Consider the effect: the worshipper is surrounded and dwarfed by holy images in powerful architectural frames. From above, light pours down, and is reflected from the white walls. The Holy Family is at eye level to the right but dressed as local potentates. This is a church designed to fill the eyes with sacred imagery. Yet theological concerns rather than aesthetic drove this emphasis on images, and those came directly from the seismic events happening in Europe.
By the early sixteenth century, Protestant theologians were challenging traditional church design on many levels. Theologically, they questioned the validity of most of the sacraments, and aesthetically they rejected use of most artwork. At the Council of Trent in 1563, the Catholic Church reaffirmed its positions, just as Santiago Apostol was being built. The Council directed that visual images were to be used as aids for instruction, devotion, and evangelization. Thus the Real Presence, the priest’s active role in transubstantiation, the intercession of the saints, the efficacy of good works, and all of the other sacraments were to be stressed rather than denied. The presence of the crucified and risen Christ was indicated by artwork. Framework for the imagery already existed. Under common Habsburg rule, Flemish and North German freestanding carved altarpieces (retablo and reredos) made their way to Spain. Among others, El Greco adapted the retablo as a framework for his artwork, but expanded and gilded. Where the Flemish retablo was a triptych with doors that could be closed, the Spanish retablo was a permanent altarpiece with multiple bays for carved figures and paintings. Gilding was important to the conception of the complete sacred work; figures as diverse as Abbot Suger and Saint Charles Borromeo had identified light with divine qualities, and those materials that reflected it were presumed to add to that effect. Thus some altarpieces also incorporated mirrors.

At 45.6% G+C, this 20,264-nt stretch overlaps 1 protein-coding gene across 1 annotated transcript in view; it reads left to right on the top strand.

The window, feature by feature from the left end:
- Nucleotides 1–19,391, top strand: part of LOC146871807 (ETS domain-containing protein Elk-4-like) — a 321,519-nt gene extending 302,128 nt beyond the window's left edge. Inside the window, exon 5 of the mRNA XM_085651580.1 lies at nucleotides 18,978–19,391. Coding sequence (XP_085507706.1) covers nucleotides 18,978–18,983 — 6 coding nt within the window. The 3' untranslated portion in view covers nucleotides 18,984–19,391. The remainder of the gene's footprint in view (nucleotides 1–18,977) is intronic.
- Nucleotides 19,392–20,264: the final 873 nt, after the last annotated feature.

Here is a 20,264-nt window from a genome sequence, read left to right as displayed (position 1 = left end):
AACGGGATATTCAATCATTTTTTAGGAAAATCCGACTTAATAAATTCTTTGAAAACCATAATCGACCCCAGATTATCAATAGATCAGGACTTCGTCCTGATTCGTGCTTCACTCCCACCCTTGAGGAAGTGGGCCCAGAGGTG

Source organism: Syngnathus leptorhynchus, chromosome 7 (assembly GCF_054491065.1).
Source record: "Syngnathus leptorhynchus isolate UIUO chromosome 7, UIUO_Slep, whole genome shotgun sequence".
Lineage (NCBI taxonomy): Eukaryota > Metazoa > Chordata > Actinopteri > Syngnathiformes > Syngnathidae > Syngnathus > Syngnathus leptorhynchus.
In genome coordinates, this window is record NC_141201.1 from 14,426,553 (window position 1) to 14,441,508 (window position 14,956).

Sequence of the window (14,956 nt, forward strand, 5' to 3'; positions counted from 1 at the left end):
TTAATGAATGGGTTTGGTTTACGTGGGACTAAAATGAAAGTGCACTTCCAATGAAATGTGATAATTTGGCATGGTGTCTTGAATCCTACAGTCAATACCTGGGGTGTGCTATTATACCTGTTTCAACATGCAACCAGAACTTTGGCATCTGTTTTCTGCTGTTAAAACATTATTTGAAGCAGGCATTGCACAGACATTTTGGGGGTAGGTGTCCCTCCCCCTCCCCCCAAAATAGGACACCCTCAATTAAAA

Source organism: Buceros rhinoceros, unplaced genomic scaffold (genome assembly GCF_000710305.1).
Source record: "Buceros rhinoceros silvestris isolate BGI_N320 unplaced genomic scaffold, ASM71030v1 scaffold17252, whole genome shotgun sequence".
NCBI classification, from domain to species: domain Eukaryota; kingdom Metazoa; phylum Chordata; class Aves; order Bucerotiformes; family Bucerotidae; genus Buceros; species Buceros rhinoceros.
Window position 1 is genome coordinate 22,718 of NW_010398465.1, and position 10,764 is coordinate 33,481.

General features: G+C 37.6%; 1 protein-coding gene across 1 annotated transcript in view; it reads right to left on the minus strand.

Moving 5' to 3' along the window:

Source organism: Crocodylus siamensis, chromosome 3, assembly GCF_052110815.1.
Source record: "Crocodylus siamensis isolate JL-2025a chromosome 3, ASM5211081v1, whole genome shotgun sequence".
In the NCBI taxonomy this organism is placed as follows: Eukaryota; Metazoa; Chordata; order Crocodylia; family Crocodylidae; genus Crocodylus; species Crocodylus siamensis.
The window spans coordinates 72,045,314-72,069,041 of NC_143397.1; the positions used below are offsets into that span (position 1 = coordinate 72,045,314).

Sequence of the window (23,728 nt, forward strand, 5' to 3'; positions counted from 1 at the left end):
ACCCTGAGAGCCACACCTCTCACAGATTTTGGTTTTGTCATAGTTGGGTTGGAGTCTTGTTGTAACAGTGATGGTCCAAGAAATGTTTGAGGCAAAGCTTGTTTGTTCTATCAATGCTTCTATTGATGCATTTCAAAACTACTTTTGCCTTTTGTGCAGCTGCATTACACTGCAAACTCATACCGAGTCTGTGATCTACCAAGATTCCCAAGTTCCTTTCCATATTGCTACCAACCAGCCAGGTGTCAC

While the European Catholic Church was concerning itself with existing and wavering Catholics, the Church in Peru was trying to reach a population unfamiliar with Christianity. The Church would soon insert images in the retablo done by an indigenous school of artists depicting Christian figures in Peruvian contexts. Combined with the side altars that were also typical, the high altar would form a unified presentation of the order of the universe, the panoply of the saints, and on an aesthetic level, a glimpse of heaven.
The High Altar at Santa Rosa in Arequippa. Photo: Author
Painting and sculpture were crucial to this unified presentation. Early on in the conquest, European masters arrived in Peru who took on apprentices. Apprentices in the Cusco opened their own shops and formed a school of religious painting that lasted until the nineteenth century, known for its clarity and simplicity. Saints were always shown with the symbols they were known by: the Virgin Mary frequently appeared as Marie Regina, or the Queen in her Glory, with gold leaf applied to the painting. Sometimes allegorical, cartoon-like paintings were produced to illustrate a theme. One such allegorical painting shows the doctors and fathers of the church rowing the ship of the Church, while the pope steers, and the angels are engaged in battle with Turks and devils. Many of the figures spout captions, and some hold books that they wrote. These were all useful pictorial aids for instruction in the faith, especially for those concepts that were difficult to grasp. This tendency toward clarity occasionally overreached. For a time, the Cusquena School produced portraits of God the Father, Jesus Christ, and the Holy Spirit as three identical bearded men in heaven, seated side by side. The motif was declared heretical, and the painters reverted to showing God the Father as a Mosaic figure, Christ a younger man seated to this right, and the Holy Spirit a Dove above. Culturally, the Cusquena School also represented an extraordinary integration of Indians into Spanish culture: some historians estimate up to 90 percent of the artists producing paintings and sculptures in the Cusquena School were Indian or mestizo.